Know Nothing About Picking Stocks? Warren Buffett Says Don’t Sweat It

As an investor, you may have some lofty goals. Maybe you’re hoping to amass a $1 million nest egg for retirement. Or maybe you simply want to reach the point where money doesn’t have to be an ongoing concern.

But to achieve your objectives, you’ll need to invest wisely. And that can be a challenge when you don’t know much about hand-picking stocks or aren’t comfortable going that route.

Someone who is comfortable hand-picking stocks is Warren Buffett, one of the most successful investors of our time. Buffett’s portfolio has consistently beat the market, making him a billionaire many times over.

Image source: Getty Images.

While Buffett’s strategy has clearly worked well for him, the investing giant actually recommends that everyday investors take a different approach to building their portfolios. And if you don’t know much about choosing stocks, you’ll appreciate his suggestion.

Invest in the broad market

You’ll often hear that a diverse portfolio is an important thing to have on the road to growing wealth. But you don’t need to load up on a whole bunch of different individual stocks to achieve that. Instead, you can simply put your money into the broad market by investing in index funds.

Index funds are passively managed funds, and their performance is tied to different benchmarks. An S&P 500 index fund, for example, will aim to do as well as the S&P 500 itself. If you buy shares of an S&P 500 index fund, you’ll effectively get to own 500 different companies — without having to go out and buy shares of each one.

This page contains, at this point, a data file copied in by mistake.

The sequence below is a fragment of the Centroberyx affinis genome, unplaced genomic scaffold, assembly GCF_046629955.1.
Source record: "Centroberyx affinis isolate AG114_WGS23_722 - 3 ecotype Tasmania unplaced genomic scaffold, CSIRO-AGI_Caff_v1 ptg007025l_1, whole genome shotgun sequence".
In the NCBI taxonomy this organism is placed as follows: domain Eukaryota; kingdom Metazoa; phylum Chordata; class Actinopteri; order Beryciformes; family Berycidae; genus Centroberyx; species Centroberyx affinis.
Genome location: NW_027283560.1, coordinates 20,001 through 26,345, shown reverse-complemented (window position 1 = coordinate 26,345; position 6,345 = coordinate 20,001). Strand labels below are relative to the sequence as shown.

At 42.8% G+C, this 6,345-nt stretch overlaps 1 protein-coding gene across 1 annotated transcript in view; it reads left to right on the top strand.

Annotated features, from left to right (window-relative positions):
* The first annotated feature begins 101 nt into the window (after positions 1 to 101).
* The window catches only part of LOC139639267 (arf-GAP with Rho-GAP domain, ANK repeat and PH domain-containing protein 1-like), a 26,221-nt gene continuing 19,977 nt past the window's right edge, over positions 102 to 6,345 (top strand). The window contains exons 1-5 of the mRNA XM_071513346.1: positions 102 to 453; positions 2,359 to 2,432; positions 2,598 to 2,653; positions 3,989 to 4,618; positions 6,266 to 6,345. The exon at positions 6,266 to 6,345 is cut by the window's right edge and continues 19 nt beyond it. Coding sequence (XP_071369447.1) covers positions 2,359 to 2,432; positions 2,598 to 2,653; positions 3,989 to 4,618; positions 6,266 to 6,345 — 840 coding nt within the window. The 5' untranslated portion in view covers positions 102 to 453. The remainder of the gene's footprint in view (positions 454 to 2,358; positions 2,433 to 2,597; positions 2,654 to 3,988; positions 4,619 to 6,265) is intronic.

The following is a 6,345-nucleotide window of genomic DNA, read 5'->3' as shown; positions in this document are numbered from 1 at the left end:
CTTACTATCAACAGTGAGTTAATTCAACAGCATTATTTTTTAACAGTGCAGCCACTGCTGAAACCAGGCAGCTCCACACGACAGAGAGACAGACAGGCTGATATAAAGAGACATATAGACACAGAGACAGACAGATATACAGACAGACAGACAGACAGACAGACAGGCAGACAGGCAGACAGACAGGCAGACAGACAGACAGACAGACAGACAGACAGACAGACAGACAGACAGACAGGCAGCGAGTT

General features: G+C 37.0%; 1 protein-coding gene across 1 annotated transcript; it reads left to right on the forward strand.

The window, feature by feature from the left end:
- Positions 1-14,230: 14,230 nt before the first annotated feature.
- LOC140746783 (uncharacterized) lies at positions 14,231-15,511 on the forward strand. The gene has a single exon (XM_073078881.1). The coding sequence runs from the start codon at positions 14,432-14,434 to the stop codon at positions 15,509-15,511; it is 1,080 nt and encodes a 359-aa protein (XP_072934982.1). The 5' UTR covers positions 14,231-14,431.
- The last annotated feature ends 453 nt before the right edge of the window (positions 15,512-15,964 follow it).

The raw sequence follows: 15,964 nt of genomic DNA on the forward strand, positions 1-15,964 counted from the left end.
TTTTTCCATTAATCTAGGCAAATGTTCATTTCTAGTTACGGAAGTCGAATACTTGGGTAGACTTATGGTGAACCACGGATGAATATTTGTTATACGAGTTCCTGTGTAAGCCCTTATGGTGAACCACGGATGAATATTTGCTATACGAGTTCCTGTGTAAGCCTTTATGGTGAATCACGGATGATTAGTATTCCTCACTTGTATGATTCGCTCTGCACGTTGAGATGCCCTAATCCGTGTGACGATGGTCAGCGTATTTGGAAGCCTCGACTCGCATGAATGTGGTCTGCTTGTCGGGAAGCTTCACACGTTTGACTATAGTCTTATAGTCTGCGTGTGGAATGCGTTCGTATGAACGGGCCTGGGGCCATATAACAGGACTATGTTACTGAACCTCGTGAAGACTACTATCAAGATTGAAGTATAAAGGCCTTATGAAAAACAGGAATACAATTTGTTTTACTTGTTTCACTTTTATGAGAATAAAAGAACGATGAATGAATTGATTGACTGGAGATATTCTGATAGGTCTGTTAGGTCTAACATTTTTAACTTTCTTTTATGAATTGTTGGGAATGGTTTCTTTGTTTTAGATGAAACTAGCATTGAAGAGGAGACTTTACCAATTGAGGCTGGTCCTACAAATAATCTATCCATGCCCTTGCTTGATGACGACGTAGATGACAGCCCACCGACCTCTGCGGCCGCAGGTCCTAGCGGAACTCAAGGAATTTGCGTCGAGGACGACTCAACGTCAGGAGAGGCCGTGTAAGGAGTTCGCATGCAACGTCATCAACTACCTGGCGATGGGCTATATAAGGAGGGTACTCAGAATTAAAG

To be clear, the broad market doesn’t always deliver stellar performance. The S&P 500, for example, has had plenty of years when it’s landed in the red. But since 1957, it’s delivered an average annual return of about 10.5%. That accounts for strong years and terrible years, alike.

Meanwhile, if you invest $400 a month in an S&P 500 index fund over a 40-year period, your portfolio might enjoy an average annual 10.5% return. And that would, in turn, leave you with over $2.4 million to your name.

Take Buffett’s advice

The reason Buffett is such a strong advocate of index funds for everyday investors is that they take the guesswork out of the equation. They can also, to some degree, help you avoid taking on undo risk in your portfolio.

The downside of buying index funds is that they won’t help you outperform the market. To do that, you’ll need to choose specific stocks and hope you’ve made the right call.

There’s nothing wrong with employing that strategy if you’re comfortable with it. After all, it’s clearly worked wonders for Buffett himself.

But if that’s not a route you feel confident about, there’s absolutely nothing wrong with taking Buffett’s advice and falling back on index funds, instead. Doing so may give you more peace of mind as an investor. And that could, in turn, prevent you from making rash decisions down the line that cause you to lock in needless losses.

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